What to Focus on
As you go through your early discussions and planning, here are some of the actions to focus on where we have seen success:
- Help field staff that has challenges working with customers.
- Set up formalized training to identify immediate and long-term customer sales opportunities.
- Provide communication skills training (formal and/or informal).
- Offer ride-a-longs for technicians and sales to understand the unique challenges for both.
- Integrate monetary and non-monetary incentive plans for field technicians.
- Leads or referrals to sales teams should count.
- Establish unique offerings for customers available through field staff only (remember you may save a truck roll).
- Give team rewards (award, dinner, or special event) for exceeding targets.
- Simplify the processes for technicians AND dispatchers.
- Integrate a clear and concise referral process within the job, so field technicians can easily share important sales information with the sales team as part of the business process.
- Create online demos that the customer can watch while the field technician is completing the service call.
- Grant the capability for dispatchers to easily extend durations of orders or request incremental help and priority queues so technicians can book appointments that are just one phone call or click away.
- Include everyone and understand the impact.
- Many workforces consist of a large 3rdparty contingent. Don’t forget about these individuals, they would love the opportunity for incremental funds.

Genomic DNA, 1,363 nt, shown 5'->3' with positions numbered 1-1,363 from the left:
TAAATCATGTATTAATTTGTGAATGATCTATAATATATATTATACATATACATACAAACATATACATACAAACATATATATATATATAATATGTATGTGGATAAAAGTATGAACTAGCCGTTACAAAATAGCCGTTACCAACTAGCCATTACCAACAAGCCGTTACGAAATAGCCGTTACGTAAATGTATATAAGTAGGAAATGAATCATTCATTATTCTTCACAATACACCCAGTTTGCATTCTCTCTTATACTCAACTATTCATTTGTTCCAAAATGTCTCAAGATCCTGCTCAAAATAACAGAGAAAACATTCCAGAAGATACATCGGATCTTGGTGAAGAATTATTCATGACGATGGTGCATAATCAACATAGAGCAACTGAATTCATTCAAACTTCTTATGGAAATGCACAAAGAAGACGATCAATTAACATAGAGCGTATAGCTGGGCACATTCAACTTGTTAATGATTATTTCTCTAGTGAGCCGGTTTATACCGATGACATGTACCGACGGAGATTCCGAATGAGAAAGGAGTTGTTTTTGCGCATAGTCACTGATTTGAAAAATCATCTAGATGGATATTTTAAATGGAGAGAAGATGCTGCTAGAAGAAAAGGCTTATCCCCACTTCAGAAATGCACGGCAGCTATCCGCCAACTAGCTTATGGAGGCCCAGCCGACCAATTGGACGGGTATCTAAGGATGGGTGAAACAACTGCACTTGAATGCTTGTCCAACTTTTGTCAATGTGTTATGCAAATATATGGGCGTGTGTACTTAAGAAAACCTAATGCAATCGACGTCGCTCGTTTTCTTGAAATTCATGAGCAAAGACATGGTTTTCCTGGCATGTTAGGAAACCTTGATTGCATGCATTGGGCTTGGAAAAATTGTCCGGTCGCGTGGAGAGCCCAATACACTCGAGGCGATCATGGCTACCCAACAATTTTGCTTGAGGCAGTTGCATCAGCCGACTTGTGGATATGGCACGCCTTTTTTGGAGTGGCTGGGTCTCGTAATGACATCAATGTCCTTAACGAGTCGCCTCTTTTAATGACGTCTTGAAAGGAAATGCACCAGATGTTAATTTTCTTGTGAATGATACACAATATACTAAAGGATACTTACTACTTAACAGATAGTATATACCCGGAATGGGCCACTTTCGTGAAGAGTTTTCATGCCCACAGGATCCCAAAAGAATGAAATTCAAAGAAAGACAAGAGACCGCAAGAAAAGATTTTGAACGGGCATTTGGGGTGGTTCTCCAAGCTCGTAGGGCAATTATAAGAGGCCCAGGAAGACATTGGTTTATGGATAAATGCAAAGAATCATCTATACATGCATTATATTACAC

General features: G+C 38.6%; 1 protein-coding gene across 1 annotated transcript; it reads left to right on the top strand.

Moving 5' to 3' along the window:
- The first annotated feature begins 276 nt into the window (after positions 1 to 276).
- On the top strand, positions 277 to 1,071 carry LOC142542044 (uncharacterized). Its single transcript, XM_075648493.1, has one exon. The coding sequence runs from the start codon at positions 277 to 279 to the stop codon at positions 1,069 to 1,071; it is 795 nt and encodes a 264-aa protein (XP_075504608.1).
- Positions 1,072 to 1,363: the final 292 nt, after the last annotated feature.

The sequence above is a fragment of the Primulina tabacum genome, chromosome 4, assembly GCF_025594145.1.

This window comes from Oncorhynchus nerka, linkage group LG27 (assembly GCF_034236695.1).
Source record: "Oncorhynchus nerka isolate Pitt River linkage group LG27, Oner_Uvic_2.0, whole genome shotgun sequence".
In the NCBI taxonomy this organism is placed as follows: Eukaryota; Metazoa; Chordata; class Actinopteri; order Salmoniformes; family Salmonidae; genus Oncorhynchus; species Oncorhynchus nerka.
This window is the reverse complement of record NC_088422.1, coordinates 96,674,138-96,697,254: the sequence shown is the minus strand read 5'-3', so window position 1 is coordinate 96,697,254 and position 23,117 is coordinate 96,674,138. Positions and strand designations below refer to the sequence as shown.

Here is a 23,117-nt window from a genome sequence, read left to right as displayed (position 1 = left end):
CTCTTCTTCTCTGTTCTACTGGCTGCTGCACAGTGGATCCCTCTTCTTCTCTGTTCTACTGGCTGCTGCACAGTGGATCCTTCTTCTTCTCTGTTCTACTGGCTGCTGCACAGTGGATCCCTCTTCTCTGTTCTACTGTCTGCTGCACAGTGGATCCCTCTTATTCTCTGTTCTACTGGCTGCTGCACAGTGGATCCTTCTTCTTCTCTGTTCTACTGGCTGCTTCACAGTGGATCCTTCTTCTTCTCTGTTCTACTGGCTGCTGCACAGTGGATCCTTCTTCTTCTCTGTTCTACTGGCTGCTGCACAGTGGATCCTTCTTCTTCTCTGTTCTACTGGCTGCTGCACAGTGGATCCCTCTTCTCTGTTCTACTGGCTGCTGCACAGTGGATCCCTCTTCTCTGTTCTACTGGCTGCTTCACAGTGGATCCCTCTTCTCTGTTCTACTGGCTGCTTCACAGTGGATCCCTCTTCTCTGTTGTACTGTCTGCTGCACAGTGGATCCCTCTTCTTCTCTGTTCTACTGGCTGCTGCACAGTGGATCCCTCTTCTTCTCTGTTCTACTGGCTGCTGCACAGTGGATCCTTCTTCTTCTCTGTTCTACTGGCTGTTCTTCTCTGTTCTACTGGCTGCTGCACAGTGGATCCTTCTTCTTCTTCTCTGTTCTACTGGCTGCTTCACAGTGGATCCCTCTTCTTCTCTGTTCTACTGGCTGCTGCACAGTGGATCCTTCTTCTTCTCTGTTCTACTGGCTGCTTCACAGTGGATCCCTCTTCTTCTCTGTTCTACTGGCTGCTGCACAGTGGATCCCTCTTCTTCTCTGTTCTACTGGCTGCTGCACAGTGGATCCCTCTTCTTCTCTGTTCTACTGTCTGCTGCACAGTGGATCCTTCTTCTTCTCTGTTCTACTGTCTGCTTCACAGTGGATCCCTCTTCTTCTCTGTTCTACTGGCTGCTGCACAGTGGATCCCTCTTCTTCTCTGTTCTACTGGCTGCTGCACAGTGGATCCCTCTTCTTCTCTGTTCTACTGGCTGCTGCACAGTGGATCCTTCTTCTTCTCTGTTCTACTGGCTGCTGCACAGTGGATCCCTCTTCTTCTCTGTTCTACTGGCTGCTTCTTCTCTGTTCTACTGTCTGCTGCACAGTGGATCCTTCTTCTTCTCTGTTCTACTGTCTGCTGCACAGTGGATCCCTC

- Dispatch / Back Office staff may experience incremental work; don’t forget about them and processes change impacts.
- Maintain focus and consistency
- Be patient. It won’t work 100% out of the gate; it takes time and commitment.
- Focus on making it easy to identify and report the opportunities rather than generating revenue.
- Understand the ﬁeld technicians’ culture and that some technicians may never want to sell, no matter what the incentive is.
What to Avoid
The best way to utilize this opportunity is not by shifting a field service worker’s focus completely to sales, they’re still there to do a job. The emphasis should be less on “making a sale” and more on making sure customers receive the best service possible, it just so happens that this can sometimes mean an increase in revenue as well.
This also isn’t a replacement for your sales team, avoid any comparisons or competition between sales and technicians. The information provided by field service workers about customer needs is a fantastic asset to any sales department and could be a great first step into getting field technicians more involved with sales in the field.
- Everyone knows how or wants to sell;
- 5-10 minutes more per call is no big deal;
- A field sale process only impacts field technicians;
- You will get the same results as a formal sales representative;
- Every technician has ‘free’ time to do more work;
- All technicians already have the tools they need to sell.